Sydney, my last meal...

It is seemingly a testament to the Aussies love for thier beers and that they are certainly not wimps in that department, as I could not find any non-alcoholic specimens to save my sober soul! being the designated driver in the bunch- a D.A.M.M.(read-drunks against mad mothers) dropout of 18 years, I have practically been on a constant I.V. of iced tea since the plane landed. Tonight's bites started with a "tall boy" of lime infused Black Tea sporting a fragrant herbal note. Funny, as the Asian server did not know what it was??? Go figure! Arugula is everywhere! Rocket as it were. If I have had it on one dish, I have had it on all of them. Citrus anf Fennel cured Salmon, done in house and paired with a light & refreshing salad composure of shaved fennel, oranges and arugula all dressed with evoo. Lacking seasoning, it was a nice combination for the perfumy fish. Identical to a dish that I opened up the club with, and had done many a time prior more than 11 years ago. Maybe it is now considered a classic? Next, a playful verbage, one that has been exploited the world over~ A savory "Tart Tatin", with caramelized shallots and ash covered goat's cheese. Served warm with semi tender baby leeks, baby greens and sun dried tomatoes. Again, without seasoning on the salad, it was still nice and pleasant. The real downer in this dish was the puff pastry bottom, which was underbaked, and chewy. The cheese smooth and subtle, it allowed me to enjoy the shallots that although could have a bit more glaze and ooze, fared well. Enter the barramudi! An Aussie hometown hero of sea bass characteristics. Pan roasted, skin on, it had been left a little too long on it's side in order to srispt he skin, and had developed an almost rancid flavor and muddy taste. The dill risotto was nice and not too overpowering as it can tend to be. The baby fennel the menu boasted must have been a premature misfire as it was not at all present. The baby carrots and rabe- the entremetier must have heard "CRUDITE" instead of "fire the veg of the day"- you do the math! The gribiche sauce served over the top was tasty and helped witht he deep flavor of the fish. After tasting everything together, then separately and moving back to the fish, this time removing the skin, I came to the unfortunate conclusion that it wasn't just the skin. As when the Iron Chef America loses a battle, the Barramundi will live to fight another day. Why do I write of these experiences one might ask?...to inspire others, to create and provoke thought about our craft, to fulfill my inherited passion, desire and ability to write, to push those around me to do better, and most importantly, to remind myself of why I started cooking and that we can not take the littlest of tasks for granted and realize that we are only as good or as bad as our weakest link, hence our last Barramundi.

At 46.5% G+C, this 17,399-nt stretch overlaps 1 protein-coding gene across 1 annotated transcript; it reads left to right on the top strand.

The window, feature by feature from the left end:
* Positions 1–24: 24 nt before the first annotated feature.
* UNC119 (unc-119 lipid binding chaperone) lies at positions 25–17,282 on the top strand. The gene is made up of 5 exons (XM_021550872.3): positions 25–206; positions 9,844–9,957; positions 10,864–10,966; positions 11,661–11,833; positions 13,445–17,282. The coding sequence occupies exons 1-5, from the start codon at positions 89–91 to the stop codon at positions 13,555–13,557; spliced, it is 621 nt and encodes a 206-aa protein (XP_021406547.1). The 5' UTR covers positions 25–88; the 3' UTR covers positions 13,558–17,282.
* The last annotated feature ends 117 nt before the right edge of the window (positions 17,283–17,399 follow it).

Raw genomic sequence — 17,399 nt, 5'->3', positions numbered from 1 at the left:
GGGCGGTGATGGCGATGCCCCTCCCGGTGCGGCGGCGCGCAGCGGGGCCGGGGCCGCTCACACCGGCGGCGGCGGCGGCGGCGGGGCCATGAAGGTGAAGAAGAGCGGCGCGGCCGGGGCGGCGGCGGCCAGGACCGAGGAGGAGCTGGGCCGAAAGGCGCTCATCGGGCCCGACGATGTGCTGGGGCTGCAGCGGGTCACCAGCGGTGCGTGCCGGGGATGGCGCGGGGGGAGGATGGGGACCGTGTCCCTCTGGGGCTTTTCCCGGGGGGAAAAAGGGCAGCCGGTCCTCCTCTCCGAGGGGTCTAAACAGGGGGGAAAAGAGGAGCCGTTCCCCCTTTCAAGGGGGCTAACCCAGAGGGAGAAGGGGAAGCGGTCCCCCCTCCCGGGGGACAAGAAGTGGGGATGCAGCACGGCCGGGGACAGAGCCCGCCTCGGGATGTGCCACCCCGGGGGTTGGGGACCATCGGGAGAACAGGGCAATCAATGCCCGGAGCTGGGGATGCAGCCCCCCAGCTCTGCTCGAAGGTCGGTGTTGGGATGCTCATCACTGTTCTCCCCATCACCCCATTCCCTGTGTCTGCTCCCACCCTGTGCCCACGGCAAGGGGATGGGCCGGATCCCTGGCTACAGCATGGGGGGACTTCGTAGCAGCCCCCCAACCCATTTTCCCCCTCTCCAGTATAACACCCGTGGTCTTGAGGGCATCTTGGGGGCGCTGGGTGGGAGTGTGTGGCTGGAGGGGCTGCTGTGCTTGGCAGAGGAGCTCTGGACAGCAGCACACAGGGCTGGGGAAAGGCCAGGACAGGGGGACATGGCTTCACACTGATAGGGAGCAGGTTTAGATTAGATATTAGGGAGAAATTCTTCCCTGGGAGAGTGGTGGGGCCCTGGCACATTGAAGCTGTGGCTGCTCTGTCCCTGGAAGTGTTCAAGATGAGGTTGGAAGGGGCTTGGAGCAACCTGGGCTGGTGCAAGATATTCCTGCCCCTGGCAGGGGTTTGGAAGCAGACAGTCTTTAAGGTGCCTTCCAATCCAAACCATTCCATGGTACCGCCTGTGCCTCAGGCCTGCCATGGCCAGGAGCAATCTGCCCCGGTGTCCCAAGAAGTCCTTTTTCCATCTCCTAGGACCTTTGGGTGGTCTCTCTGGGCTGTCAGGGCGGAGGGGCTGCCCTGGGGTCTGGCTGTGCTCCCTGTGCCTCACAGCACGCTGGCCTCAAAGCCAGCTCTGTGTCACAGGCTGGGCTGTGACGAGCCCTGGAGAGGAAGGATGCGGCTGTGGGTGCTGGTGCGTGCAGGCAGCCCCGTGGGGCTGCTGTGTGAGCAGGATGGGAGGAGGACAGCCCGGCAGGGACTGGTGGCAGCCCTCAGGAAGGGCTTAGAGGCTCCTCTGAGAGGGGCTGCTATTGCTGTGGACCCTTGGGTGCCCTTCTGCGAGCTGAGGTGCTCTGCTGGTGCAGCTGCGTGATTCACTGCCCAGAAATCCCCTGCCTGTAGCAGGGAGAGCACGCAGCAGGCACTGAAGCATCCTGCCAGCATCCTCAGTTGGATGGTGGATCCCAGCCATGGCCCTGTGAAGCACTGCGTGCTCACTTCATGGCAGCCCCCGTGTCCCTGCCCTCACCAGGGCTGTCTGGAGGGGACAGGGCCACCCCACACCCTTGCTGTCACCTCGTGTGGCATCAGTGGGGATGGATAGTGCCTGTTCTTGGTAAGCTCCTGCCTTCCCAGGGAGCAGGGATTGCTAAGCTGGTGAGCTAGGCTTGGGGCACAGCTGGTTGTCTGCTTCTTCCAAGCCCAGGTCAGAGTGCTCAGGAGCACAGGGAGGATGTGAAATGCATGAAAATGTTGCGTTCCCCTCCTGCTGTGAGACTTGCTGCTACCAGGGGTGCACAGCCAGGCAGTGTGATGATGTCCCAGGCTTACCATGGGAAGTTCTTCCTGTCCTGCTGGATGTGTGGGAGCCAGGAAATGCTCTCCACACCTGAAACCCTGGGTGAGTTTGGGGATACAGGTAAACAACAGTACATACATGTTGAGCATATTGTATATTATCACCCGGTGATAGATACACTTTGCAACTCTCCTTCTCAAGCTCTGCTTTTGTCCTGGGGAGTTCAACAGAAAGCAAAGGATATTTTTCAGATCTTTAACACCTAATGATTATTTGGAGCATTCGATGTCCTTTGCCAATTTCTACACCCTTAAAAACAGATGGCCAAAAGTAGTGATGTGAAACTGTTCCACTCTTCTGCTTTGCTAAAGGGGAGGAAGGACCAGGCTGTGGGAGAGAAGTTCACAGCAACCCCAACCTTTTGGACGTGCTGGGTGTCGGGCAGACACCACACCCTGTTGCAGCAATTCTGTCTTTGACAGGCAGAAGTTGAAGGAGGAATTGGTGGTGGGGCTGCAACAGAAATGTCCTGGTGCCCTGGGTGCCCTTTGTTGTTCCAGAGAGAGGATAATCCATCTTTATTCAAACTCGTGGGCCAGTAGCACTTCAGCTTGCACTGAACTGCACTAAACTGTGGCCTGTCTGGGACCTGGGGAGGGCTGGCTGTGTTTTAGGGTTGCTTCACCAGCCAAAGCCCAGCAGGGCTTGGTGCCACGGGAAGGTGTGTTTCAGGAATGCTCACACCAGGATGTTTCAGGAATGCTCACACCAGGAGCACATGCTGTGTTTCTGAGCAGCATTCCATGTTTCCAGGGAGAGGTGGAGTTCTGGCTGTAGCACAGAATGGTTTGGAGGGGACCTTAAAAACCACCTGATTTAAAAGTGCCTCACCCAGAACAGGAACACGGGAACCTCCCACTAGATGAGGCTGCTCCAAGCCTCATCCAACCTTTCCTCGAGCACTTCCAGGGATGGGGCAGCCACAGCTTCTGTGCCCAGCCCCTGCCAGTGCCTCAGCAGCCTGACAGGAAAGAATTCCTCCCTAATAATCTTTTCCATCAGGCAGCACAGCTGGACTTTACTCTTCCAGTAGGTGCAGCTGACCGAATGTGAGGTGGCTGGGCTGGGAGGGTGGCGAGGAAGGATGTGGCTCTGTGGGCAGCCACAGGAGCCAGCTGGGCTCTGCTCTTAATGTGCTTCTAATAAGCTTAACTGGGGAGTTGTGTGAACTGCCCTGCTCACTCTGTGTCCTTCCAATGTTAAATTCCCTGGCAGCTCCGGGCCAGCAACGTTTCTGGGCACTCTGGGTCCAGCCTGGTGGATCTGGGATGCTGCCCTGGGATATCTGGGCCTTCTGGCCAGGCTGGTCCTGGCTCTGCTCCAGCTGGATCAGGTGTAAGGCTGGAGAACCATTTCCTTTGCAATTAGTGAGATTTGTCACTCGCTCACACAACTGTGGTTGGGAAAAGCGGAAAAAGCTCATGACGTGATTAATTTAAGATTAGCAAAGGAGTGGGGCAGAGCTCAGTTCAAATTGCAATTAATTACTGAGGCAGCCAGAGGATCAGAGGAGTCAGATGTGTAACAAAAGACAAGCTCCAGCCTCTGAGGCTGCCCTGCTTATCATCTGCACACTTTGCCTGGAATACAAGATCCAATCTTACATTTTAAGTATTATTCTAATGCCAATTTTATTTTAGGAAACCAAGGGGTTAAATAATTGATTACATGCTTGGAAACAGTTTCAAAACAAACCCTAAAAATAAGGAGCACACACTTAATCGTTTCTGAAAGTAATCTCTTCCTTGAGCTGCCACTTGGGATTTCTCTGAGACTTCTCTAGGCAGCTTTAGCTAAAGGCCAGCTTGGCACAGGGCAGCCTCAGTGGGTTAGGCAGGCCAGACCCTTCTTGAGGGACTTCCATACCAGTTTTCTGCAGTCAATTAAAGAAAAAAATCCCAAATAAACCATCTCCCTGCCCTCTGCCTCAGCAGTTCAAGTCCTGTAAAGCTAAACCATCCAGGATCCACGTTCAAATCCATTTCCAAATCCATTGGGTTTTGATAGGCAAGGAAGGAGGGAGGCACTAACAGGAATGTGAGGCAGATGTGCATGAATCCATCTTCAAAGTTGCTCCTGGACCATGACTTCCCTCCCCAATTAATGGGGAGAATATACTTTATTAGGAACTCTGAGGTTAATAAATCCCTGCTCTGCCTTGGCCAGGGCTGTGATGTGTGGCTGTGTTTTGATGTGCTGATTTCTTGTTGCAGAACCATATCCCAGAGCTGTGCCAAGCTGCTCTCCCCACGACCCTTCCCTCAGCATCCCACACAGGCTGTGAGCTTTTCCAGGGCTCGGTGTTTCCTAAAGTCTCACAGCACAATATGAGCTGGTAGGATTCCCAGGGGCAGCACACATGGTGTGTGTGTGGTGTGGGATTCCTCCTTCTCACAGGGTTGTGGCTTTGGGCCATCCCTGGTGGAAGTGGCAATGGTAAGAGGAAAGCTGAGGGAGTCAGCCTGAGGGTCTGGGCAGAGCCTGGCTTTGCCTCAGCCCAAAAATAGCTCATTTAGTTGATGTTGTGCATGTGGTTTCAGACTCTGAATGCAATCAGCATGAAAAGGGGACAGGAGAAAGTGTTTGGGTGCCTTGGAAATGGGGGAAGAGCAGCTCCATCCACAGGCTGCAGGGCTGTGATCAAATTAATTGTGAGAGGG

Anonymous angelchef said...

Glad to see your feeling better. enoy!

5:17:00 PM  
Blogger cuisinier said...

It was not that I was feeling bad, just that inevitable sensation of that first fix that your are always trying to acheive, lonf after the first rush is gone.

2:17:00 PM  

Post a Comment

<< Home